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By Kristy Murao

APMCP Year 15 Online

   As I sat in the classroom and watched the Tianammen Square drama unfold on the huge 200 inch television set, I envied the particpants' passion for their cause and their determination to have their voices heard.  I honestly do not think I would be able to take part in a demonstration such as the one that occurred in Tianammen Square in 1989.  Should I be critical of myself because I do not think I have protestor potential?  A better question is, "Why don't I?" 

Is it because I am a product of my family?  A product of a business management school? Or a product of democracy?

I have to wonder if me being me is a the reason I would not wish to participate in a demonstration like the one that occurred in Beijing.  Stereotypically speaking, Asians are known to be complascent and not wish to "rock the boat," a trait I definitely think I possess.  This may be the Asian roots within me acting.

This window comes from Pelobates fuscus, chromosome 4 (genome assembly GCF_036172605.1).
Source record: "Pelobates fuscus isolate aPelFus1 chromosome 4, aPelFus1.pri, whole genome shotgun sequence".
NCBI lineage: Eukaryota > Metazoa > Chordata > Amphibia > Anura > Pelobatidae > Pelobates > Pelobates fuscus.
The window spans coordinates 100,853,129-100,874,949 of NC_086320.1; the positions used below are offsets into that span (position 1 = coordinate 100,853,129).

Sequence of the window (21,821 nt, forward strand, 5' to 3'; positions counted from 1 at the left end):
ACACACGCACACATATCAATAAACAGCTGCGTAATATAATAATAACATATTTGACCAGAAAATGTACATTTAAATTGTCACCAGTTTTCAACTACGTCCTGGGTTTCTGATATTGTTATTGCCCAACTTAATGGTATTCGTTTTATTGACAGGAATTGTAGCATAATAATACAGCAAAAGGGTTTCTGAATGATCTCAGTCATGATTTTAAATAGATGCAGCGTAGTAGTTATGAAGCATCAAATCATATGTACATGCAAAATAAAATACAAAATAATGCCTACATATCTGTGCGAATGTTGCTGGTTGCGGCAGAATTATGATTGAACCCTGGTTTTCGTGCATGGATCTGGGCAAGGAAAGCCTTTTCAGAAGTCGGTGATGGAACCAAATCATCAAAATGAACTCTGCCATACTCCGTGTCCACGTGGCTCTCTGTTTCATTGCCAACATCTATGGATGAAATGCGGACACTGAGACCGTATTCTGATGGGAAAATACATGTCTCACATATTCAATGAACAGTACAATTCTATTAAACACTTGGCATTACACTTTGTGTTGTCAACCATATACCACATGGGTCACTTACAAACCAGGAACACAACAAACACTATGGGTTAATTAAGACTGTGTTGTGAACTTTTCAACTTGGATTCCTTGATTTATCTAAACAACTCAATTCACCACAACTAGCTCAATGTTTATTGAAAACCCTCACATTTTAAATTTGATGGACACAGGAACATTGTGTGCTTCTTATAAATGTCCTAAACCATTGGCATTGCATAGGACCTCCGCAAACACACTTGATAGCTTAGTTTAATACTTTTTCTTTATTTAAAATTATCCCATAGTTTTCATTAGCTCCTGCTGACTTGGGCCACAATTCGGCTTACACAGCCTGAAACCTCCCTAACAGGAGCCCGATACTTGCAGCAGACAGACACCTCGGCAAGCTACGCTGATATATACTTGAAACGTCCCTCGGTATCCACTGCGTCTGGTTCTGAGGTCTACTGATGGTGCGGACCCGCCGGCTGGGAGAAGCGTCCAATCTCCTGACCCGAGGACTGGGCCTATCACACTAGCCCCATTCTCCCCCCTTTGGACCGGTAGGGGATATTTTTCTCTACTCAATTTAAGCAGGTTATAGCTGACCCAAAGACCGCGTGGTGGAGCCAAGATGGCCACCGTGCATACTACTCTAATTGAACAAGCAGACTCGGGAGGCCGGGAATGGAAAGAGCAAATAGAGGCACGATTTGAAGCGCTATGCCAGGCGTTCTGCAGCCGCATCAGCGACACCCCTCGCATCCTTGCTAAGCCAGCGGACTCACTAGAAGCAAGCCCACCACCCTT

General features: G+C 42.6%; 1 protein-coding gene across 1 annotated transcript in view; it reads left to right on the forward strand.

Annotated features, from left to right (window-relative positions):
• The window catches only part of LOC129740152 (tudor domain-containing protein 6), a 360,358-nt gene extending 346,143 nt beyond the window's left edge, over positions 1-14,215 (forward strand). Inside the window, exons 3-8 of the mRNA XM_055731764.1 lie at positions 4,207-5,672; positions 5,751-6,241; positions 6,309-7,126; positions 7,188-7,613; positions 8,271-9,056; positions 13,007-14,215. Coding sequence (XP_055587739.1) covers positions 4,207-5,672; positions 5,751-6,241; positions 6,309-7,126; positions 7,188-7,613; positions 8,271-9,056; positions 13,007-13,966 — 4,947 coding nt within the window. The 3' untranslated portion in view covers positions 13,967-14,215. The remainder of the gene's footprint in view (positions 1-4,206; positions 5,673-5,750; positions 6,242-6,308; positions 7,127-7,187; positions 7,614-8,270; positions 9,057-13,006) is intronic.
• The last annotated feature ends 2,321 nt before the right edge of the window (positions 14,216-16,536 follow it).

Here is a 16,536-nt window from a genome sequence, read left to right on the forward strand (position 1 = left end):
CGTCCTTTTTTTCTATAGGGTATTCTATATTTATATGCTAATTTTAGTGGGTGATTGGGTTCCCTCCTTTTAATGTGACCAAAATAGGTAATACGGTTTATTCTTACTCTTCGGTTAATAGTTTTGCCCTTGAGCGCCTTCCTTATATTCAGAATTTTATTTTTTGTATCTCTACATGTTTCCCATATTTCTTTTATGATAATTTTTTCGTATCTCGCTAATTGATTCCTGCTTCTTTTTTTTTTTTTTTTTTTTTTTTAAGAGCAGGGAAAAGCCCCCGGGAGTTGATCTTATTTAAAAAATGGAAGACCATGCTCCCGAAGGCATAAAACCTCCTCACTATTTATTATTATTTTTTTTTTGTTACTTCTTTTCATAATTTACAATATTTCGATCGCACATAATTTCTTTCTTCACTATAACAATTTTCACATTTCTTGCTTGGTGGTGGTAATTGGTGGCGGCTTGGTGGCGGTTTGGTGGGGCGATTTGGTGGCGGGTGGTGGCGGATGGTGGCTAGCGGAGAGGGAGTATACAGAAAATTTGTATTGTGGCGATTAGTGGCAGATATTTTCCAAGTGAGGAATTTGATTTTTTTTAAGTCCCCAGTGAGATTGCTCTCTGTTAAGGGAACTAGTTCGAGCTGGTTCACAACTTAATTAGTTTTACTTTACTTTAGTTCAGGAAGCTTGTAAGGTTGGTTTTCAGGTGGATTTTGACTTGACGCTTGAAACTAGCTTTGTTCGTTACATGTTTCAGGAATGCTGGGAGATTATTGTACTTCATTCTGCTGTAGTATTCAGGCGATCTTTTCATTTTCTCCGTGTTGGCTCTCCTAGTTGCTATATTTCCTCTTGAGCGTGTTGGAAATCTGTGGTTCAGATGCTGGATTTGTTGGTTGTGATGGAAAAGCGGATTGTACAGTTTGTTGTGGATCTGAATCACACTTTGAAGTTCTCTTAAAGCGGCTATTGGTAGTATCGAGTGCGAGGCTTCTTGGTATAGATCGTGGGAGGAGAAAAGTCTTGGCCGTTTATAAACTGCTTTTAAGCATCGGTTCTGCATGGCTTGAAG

It could also be the business manager within me speaking.  I may see a protest as a business venture and therefore recognize the importance to do a SWOT analysis, along with a cost/benefit analysis in order to insure success.  Taking a business approach would definitely emphasize a lack of emotion toward the issue. 

Although the above could explain why I believe I would not necessarily join a mass demonstration, I think the largest influence on my decision would be the fact I am a product of democracy. Living in a "democratic" society, I feel I lack the passion and the determiniation to initiate change on a large scale.  I do not feel the same anguish and frustrations the students did who were living in a communist country, therefore, I can not begin to imagine the thoughts and feelings they were experiencing.  Due to the freedom within Canada to think, feel and express individual thoughts, I feel the drive to initiate change has been lost.  Democracy in a sense has given too much freedom to the people, freedom which does not necessarily need a massive revolution to occur in order to initiate change.

Kristy Murao